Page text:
She pours herself another glass.  The ray of light has moved on and is playing on the ivory keys of the baby grand.  She used to play and perform all around the world from the time she was nine.  As a child prodigy they called her Little Miss Lightning, on account of her speed and virtuosity, both on and off the stage.  The name stuck.  She could elude the most rapacious paparazzi, and give instant and witty answers to any journalists or reporters.  As a young woman she was the center of attention at any party, flirting and flitting from one man to the next, until she met her husband.  The keys of the baby grand haven’t been touched in seven years. 

 

She empties one more glass and dozes off.  Just after the fake bells toll two the gash of light shines against the burgundy damask wallpaper, left of the fireplace.  She does not want to look at the 5’ by 8’ rectangle that is darker than the rest of the wall.  With trembling hand she tops the glass with more wine.  Again she spills some drops over her fingers and onto the damp, embroidered tablecloth.  Growling, she wipes her hand on the pajamas and impatiently downs the entire glass in seconds – a garish caricature of Little Miss Lightning.  Yet, she cannot avert her eyes from the rectangle on the wall.  Tears skew her sight.  She removes the horn-rimmed glasses and wipes her eyes.  A framed photo of her daughter hung in that spot until her husband removed it when he finally left – three years ago.  Their daughter had died from massive internal injuries after falling out of the open window of their penthouse apartment.  He forgot to shut it one morning after a brief airing – the very window behind the velvet curtain.  It has never been opened since.  But a slither of light always gets through, no matter how tightly she draws the curtain every morning.  She had been off on tour at the time.  She recalls opening the telegram in the lobby of a hotel in Tokyo.  Or was it London?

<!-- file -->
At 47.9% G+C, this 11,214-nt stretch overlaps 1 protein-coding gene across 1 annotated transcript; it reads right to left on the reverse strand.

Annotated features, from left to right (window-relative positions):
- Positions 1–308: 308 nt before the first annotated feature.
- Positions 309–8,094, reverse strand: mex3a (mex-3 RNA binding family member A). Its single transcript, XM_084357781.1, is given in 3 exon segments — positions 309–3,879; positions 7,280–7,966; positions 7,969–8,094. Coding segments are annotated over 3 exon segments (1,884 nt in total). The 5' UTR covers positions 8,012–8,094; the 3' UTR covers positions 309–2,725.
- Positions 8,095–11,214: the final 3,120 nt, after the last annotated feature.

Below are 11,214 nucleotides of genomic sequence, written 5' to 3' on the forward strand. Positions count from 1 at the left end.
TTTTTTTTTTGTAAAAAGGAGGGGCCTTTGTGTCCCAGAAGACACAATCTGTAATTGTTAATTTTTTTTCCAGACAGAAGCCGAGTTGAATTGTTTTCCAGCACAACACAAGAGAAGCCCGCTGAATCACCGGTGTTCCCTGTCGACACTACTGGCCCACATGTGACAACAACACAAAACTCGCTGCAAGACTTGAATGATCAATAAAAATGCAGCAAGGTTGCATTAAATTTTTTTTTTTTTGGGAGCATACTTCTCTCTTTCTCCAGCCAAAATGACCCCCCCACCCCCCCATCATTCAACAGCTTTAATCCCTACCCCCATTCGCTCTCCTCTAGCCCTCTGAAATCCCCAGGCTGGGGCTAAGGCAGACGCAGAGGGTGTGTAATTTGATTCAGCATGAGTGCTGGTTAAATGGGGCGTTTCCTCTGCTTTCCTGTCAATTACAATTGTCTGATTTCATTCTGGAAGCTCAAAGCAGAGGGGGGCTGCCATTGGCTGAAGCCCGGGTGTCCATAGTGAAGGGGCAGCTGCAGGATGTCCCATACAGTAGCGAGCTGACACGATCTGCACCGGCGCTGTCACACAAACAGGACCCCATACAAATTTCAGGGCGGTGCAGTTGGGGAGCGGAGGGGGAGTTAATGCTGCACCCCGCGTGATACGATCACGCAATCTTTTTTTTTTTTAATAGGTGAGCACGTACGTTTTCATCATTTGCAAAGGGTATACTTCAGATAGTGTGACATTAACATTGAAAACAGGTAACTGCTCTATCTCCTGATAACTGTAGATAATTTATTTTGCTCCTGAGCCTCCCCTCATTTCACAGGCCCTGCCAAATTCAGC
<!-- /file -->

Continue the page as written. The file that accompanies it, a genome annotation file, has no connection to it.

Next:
Her hand slips under the alpaca blanket and down the sides of the upholstered chair.  She feels the pistol’s cold barrel with her left hand; the pointer finger touches the front sight, and then enters the muzzle, simultaneously rubbing it up and down.  Slowly she surrounds the cylinder with her thumb and forefinger, while her pinky curls around the trigger guard.  She’s panting.  On most days she would push it back into the folds of the upholstery.  Not today.  Gripping the handle of the revolver she pulls it out from under the faded blanket.  She’s breathing heavily as she cocks the hammer and watches the cylinder revolve.  The light from the curtain is no longer sharply defined.  With her right hand she lifts the almost full bottle to her mouth and drinks as if she were drinking soda on a hot day, while the revolver rests in her lap, held by the left.  Half emptied she lets it sink while leisurely raising the handgun to her mouth.  Her lips part and she pushes her tongue into the muzzle.  The taste of metal merges with the tang of wine.  Her finger tightens around the trigger.  She lusts for light.  She aches for air.  Curtains could be parted, windows opened.  She feels the muscles in her legs tightening.  Mourning doves coo outside. 

 

 

— by Eric Muller

 

Copyright © 2012, by Eric Muller. All Rights Reserved.

 

Eric G. Müller is a musician, teacher and writer living in upstate New York.  He has written two novels, Rites of Rock (Adonis Press 2005) and Meet Me at the Met (Plain View Press, 2010), as well as a collection of poetry, Coffee on the Piano for You (Adonis Press, 2008).  Articles, short stories and poetry have appeared in many journals and magazines. www.ericgmuller.com